I still vividly recall October 19 of that year, the day ever to be remembered as Black Monday. A black day indeed. That was the day the market plummeted those 508 points. The bull market had turned on us, and everything seemed to dispute the invincibility of my colleagues and myself. That was too much for any of us to bear. Many a good broker was sent right over the edge. How was I going to make it through? What about the wife, the kids, the money market funds? Thank God I had 550 shares of gilt-edged stock in a blue chip tucked away for a rainy day.

Things were hard at home. When we reached the third week of the recession, we knew we were in for a long haul, maybe months of hardship. We faced the choice of either giving up the lease on the golf course or nixing my teenage daughter's plans for summer weight-loss camp in France—a decision no one should ever have to face. We'd already stopped getting the pool cleaned altogether. What more could we do?

It was during the Recession of '87 that I found out what hunger really was. When times got tough I gave up my daily lunch at Geraldine's and started to order food in. I would eat anything just to cut the hunger—sweet-and-sour pork that came in the strangest little white and red boxes, Greek salads that came with plastic forks and paper napkins. Even "sandwiches," like the ones my nanny made me as a child.

The delivery boys were sometimes as much as 45 minutes late. Once I waited over an hour for lunch. But you know what? I still tipped that little delivery guy. I remember saying as I flipped him a shiny 50-cent piece, "We'll all learn a lesson from this adversity. Chin up!" There was an unreadable look of pain on his face as he put the money in his uniform pocket and loaded his heavy, insulated pack onto his shoulder.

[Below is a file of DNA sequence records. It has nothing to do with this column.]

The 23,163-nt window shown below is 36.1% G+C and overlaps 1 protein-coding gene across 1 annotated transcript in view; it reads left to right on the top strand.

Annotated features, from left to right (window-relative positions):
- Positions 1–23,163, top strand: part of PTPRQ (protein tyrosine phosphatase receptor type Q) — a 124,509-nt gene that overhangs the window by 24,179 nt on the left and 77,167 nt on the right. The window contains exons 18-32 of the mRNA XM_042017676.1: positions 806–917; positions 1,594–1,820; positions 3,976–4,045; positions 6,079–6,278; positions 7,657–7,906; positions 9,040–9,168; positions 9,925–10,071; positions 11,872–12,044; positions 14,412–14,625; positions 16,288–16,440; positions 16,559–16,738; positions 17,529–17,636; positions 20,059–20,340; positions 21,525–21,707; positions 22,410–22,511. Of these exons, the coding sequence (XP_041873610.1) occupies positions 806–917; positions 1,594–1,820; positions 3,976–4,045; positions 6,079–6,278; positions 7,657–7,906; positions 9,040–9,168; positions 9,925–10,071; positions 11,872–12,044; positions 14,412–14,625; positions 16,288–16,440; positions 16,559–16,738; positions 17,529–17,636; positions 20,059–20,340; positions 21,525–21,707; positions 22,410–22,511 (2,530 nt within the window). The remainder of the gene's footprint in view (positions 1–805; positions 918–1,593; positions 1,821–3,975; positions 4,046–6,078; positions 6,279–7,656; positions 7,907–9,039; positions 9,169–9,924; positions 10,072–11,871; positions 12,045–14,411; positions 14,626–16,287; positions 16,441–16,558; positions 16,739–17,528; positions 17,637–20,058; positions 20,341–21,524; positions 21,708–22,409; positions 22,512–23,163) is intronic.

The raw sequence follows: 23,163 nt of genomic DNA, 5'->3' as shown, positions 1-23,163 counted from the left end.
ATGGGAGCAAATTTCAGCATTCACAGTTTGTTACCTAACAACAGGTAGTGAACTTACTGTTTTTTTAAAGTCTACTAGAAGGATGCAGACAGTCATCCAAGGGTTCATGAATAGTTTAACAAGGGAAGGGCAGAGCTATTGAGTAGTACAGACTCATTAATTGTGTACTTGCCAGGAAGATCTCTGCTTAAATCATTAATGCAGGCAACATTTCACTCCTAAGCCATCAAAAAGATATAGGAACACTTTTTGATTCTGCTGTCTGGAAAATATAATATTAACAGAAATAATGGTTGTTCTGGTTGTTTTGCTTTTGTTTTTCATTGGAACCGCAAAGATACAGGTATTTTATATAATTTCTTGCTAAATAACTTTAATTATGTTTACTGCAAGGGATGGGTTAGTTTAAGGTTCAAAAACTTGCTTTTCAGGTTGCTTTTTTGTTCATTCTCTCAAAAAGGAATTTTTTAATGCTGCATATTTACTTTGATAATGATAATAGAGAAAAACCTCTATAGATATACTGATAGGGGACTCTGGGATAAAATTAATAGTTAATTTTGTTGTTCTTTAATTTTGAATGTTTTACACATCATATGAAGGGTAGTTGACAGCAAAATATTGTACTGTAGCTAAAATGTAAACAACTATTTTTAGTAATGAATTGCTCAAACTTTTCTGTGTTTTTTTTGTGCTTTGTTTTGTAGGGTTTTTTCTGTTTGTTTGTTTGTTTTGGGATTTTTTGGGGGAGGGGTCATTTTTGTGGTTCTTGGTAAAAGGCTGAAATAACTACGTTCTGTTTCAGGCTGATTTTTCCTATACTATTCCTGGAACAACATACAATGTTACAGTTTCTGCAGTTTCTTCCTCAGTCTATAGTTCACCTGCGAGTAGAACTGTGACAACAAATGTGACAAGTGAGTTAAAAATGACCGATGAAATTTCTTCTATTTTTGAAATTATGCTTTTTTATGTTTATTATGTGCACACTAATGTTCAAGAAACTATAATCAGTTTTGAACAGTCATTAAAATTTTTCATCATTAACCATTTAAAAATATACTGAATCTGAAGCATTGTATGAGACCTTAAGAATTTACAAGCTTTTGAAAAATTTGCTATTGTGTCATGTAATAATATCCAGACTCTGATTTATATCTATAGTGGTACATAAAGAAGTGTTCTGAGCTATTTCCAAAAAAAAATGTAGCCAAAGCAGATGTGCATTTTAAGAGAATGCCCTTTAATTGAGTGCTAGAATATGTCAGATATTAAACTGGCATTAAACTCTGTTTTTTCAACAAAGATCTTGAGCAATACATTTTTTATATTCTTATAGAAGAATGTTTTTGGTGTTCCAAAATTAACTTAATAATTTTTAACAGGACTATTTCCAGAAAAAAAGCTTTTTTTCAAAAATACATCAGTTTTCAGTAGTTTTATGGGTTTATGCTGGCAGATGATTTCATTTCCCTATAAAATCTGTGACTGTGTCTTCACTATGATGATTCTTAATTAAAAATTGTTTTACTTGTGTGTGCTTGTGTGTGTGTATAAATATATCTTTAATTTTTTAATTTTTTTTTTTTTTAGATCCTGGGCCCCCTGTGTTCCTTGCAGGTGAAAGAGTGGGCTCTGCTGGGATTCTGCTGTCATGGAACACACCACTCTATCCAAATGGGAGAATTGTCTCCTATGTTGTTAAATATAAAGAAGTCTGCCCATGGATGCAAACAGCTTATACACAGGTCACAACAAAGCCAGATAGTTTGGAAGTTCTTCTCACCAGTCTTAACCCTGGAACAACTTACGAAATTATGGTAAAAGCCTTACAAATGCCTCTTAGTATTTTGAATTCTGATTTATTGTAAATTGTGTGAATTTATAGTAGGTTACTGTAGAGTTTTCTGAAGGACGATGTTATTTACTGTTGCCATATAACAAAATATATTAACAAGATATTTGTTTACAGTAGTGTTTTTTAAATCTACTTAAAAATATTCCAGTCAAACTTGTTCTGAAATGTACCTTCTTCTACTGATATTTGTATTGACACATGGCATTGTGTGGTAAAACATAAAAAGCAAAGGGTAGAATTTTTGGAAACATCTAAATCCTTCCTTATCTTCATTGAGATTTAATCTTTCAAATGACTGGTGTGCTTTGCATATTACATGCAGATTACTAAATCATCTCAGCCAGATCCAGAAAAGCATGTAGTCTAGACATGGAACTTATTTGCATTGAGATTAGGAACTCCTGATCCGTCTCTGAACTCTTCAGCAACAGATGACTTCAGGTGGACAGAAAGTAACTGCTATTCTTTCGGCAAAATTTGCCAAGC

That's what was beautiful about the Recession—people banded together. Even though you were barely making it, you helped out someone who might have less than you. If you heard about a high premium or a new tax shelter, if it didn't affect your own convertible securities you'd give that information to anyone who needed it.

During the fourth week, though, when the fear began to set in, I had to let the chauffeur and the gardener go at the house. They'd been with us for 11 years, but necessity forced us to replace them with temp-agency workers. It was terribly hard for me to tell Darryl and Ramon to pack their bags, but like I said, those were hard times. I did things that were hard.

Those of us who struggled through the Recession are often portrayed today as "stingy" or "tight-fisted." Jokes are made about how we're still obsessed. Hogwash! Young people today don't understand the meaning of the word poor, the word fear, the word fiduciary. If they did, they'd take my advice and disperse their investments in Keough plans and zero-coupon bonds and they'd oppose those new-fangled '90s ideas like capital gains taxes, AFDC and Medicare. They'd also make sure they had enough suits to go three months without dry cleaning, because when times are tight, every dollar counts.

WATCH VIDEO FROM THE ONION

Sign up For The Onion's Newsletter

Give your spam filter something to do.

X Close